by Petrina Kan 2I
Sat Dec 07, 2019 4:25 am
Forum: Lewis Acids & Bases
Topic: HW Problem J.9
Replies: 1
Views: 17

HW Problem J.9

I find that I have a difficult time knowing what salt is produced in a neutralization reaction, especially between a weak acid and base such as in part b. How would we just know that NH3 and H3PO4 would form the salt (NH4)3PO4?
by Petrina Kan 2I
Tue Dec 03, 2019 12:15 am
Forum: Lewis Acids & Bases
Topic: Memorizing Charges of Transition Metals
Replies: 9
Views: 58

Memorizing Charges of Transition Metals

I was just wondering if we have to know the charges of the transition metals? For example, if they say Zinc Nitrite for a neutralization reaction are we just supposed to know that zinc has a +2 charge?
by Petrina Kan 2I
Sun Dec 01, 2019 11:53 pm
Forum: Bronsted Acids & Bases
Topic: Acid/Base strength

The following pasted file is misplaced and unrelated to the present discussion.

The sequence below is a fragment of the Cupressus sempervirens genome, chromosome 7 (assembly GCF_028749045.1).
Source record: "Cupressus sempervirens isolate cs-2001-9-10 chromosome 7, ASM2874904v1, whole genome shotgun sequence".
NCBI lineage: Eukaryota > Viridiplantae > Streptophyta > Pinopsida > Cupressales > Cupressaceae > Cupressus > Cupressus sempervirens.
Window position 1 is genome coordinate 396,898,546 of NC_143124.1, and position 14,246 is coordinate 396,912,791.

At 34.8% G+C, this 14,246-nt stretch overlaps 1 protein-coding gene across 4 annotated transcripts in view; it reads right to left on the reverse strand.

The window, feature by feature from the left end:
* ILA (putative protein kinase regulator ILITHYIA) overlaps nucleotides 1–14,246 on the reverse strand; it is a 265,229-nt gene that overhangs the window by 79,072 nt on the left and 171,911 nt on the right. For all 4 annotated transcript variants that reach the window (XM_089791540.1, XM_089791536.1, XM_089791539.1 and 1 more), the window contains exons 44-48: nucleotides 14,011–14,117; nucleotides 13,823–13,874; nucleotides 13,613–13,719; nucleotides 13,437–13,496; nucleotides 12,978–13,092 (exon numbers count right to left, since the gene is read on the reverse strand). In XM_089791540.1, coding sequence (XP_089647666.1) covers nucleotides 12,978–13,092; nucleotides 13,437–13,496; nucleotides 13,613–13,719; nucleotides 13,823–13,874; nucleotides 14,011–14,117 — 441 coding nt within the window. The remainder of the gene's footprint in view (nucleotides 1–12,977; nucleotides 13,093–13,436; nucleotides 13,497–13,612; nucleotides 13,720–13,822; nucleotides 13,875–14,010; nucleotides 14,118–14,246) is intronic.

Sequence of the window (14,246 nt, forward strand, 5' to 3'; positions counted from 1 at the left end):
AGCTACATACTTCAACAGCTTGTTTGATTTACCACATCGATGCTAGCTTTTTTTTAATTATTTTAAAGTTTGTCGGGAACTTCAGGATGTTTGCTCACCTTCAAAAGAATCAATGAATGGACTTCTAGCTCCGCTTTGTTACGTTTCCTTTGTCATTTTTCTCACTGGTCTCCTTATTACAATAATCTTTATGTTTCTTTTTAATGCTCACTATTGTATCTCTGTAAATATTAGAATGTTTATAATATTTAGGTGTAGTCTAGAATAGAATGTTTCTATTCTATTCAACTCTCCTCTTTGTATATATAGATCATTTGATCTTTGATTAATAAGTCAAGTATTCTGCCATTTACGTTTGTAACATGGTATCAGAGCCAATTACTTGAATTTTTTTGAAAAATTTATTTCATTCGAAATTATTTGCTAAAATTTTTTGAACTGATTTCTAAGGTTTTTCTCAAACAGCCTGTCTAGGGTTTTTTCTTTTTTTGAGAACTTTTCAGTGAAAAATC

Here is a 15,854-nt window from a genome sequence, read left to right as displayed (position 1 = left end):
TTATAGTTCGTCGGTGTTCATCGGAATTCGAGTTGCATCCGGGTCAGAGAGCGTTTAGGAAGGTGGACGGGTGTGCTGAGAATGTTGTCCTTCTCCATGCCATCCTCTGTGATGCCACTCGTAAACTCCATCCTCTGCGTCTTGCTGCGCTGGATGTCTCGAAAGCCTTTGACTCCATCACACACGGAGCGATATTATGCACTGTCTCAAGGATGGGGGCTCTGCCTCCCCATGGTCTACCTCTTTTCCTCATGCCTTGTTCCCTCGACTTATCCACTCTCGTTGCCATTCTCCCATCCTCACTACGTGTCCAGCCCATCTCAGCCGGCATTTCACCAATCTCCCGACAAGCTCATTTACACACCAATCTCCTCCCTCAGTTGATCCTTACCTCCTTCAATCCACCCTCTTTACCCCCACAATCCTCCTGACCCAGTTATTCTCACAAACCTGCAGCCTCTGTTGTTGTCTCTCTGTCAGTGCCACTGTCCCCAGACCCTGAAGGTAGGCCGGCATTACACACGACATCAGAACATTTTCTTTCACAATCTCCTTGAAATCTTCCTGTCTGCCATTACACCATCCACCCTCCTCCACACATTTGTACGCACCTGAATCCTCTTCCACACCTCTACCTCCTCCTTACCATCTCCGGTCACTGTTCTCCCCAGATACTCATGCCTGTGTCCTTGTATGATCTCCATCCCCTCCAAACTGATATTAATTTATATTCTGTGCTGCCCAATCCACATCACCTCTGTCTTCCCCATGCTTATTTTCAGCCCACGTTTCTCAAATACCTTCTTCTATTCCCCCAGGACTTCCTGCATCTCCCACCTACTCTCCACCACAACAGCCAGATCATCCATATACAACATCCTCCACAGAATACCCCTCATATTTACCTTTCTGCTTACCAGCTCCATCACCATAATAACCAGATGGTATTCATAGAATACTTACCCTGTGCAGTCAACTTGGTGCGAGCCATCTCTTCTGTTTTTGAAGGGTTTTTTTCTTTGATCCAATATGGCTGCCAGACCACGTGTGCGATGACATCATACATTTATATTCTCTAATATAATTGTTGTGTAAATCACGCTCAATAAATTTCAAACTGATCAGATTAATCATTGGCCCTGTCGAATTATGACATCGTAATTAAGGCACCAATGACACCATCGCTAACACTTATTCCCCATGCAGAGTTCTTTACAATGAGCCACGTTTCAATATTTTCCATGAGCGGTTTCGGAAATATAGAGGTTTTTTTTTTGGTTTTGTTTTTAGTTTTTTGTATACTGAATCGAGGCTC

Replies: 2
Views: 25

Re: Acid/Base strength

For this particular example, I believe we take the bonds into account. Since tricholoracetic acid has Cl present instead of H as in acetic acid, the bonds are longer and therefore weaker since Cl is much larger than H. Since the bond is longer and weaker, it makes it easier to remove H+ ions, theref...
by Petrina Kan 2I
Sun Dec 01, 2019 11:48 pm
Forum: Bronsted Acids & Bases
Topic: bronsted vs lewis
Replies: 2
Views: 16

Re: bronsted vs lewis

Bronsted and Lewis are simply definitions of how to describe an acid or a base. A Bronsted acid is a proton donor while a Lewis acid accepts an electron pair. It just depends on how you look at it. In high school, I was taught that we generally use the Bronsted definition more so perhaps that one is...
by Petrina Kan 2I
Sun Dec 01, 2019 11:44 pm
Forum: Bronsted Acids & Bases
Topic: Equilibrium Arrows for Strong Acid/Base Equations
Replies: 1
Views: 17

Equilibrium Arrows for Strong Acid/Base Equations

I know the strong acids/bases completely dissociate in water. Therefore, should we use a single way arrow when writing the chemical equation or should we still use the two-way equilibrium arrow like we do for weak acids/bases?
by Petrina Kan 2I
Sun Dec 01, 2019 11:41 pm
Forum: Amphoteric Compounds
Topic: Memorizing Amphoteric Oxides
Replies: 2
Views: 20